As maltsters we have the opportunity to work with truly incredible people in the brewing industry. There’s really no other industry quite like it – the level of passion and dedication that goes into brewing is palpable – it’s part of what drives us forward every day to be the Home of Good Malt.
We shared this month’s beer with Roger Ryman, Brewing Director at St Austell. Roger joined the company 20 years ago and has been a part of the industry for over thirty years, making him a bona fide brewing expert.
Simpsons has a strong relationship with St Austell, like Roger, we’ve been a part of their story for 20 years – we even created Cornish Gold exclusively for them so that they never have to worry about their supply chain and getting St Austell to the people.
We spoke to Roger about his brewing career to date, changes in the beer industry, and St Austell’s special hooter…
Tell us about your role at St Austell
“On 6th April 2019 I will celebrate 20 years since I joined St Austell Brewery as Head Brewer. It’s been an amazing journey as we have developed our brewery and our brand from a small family brewery to one of the largest regional brewers in the UK.
“Our recent acquisition of Bath Ales now gives me a second brewery to look after, and to fulfil most brewers’ dream of designing and constructing a complete new brewery.”
Simpsons Malt grows a Cornish barley malt exclusively for St Austell. Can you tell us more about this special malt?
“I moved to St Austell from my previous role at Maclay’s in Scotland, where we had used a malt made from Maris Otter, so I made the decision to change St Austell over to this same malt.
“The first time we mashed Maris at St Austell, the whole aroma of the brewhouse changed. I remain convinced that if barley variety can impact the aroma in the brewhouse so significantly, then it must impact on the quality of the finished beer too.
“Although the future of Maris now looks rosy, this was not always the case and in 2007 we engaged with Simpsons Malt to protect the supply chain. We set up the Cornish Maris Otter partnership with the aim of establishing a secure supply chain from Cornish growers direct to St Austell Brewery.”
What is your favourite Simpsons Malt?
“It must be Maris Otter Pale although our Cornish Gold (Munich style) malt is also special.”
St Austell is known for some fantastic beers. What makes St Austell beer so special?
“We set out our brewing and brand values, which are the principles against which we measure all our decisions in the brewery. In simple terms, we do things properly and we don’t compromise. Our beer, and our customers are the first and last consideration in every decision that we make.”
What got you into brewing? How did you start out?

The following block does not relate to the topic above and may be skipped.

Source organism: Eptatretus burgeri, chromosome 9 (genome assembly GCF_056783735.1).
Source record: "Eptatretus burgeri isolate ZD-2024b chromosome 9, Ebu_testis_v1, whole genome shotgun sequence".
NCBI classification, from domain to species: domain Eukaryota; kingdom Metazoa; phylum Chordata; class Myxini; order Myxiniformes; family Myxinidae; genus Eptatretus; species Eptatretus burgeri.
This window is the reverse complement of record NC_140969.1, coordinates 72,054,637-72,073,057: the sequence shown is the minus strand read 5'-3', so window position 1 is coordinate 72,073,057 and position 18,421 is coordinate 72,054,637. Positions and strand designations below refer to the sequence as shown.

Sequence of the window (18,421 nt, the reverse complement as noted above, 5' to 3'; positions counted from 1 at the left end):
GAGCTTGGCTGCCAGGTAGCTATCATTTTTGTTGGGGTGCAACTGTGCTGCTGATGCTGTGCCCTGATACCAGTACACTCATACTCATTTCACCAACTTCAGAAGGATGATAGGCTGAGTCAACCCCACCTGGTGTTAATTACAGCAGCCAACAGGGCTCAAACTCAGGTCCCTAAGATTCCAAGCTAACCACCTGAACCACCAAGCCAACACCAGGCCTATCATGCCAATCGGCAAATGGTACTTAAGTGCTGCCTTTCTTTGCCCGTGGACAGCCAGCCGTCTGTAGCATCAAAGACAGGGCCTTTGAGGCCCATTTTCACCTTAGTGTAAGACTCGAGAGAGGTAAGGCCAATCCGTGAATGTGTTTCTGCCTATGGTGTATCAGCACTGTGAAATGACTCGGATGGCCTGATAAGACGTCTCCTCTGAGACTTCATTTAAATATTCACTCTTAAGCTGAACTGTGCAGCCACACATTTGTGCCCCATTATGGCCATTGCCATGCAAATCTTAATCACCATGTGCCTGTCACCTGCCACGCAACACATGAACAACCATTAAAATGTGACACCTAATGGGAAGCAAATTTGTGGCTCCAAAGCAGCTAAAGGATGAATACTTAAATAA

“A bit of luck really – life is all about timing and seizing opportunity. I started my career as a lab technician at Newcastle’s Tyne Brewery in 1988. I was an unemployed student and got my first job through the Job Centre! However, I quickly realised that brewing was for me, and after a couple of years with S&N headed north to Edinburgh to study for my Master’s degree in brewing.”
What changes have you noticed in the beer industry over the past 20 years?
“Head Brewers seem to keep getting younger! When I first became Head Brewer at St Austell I was widely championed as the youngest Head Brewer in the country at the age of 32. 20 years later I look around the table at brewers’ meetings and realise that I have been doing this longer than most!”
What advice would you give to brewers starting out in their career?
“Join the IBD and sit your exams. Passion will get you so far, but a professional brewer also needs their qualifications.”
What is the weirdest beer you have ever tried?
“Probably my home-brew made from a Boots kit when I was 14.”
If you could only drink one beer style for the rest of your life, what would it be and why?
“I would have to say that I would struggle without cask Tribute, but I also have a soft spot for Rochefort 10 and Duvel. Three very different beers but all feature my favourite hop – Styrian Goldings.”
We hear there’s a steam hooter at St Austell brewery that sounds when it’s time for a tea break… please tell us more!
“In the olden days the steam hooter used to sound the working day, 7:00am at the start of the day, 12:30 for lunch and 4:00pm to go home.
“When our CEO, James Staughton took the helm he abolished the hooter as it was not consistent with modern work culture, although the good people of St Austell became disorientated and forgot to get out of bed or put the kettle on for their afternoon tea.
“After over 20 years of silence, James has asked that the hooter be reinstated, just once a day and just for nostalgia. Nothing to do with working hours, we now brew 24 hours a day.”
Liked this discussion? There’s more where that came from! Check out A beer with… Tony Prior, CEBC.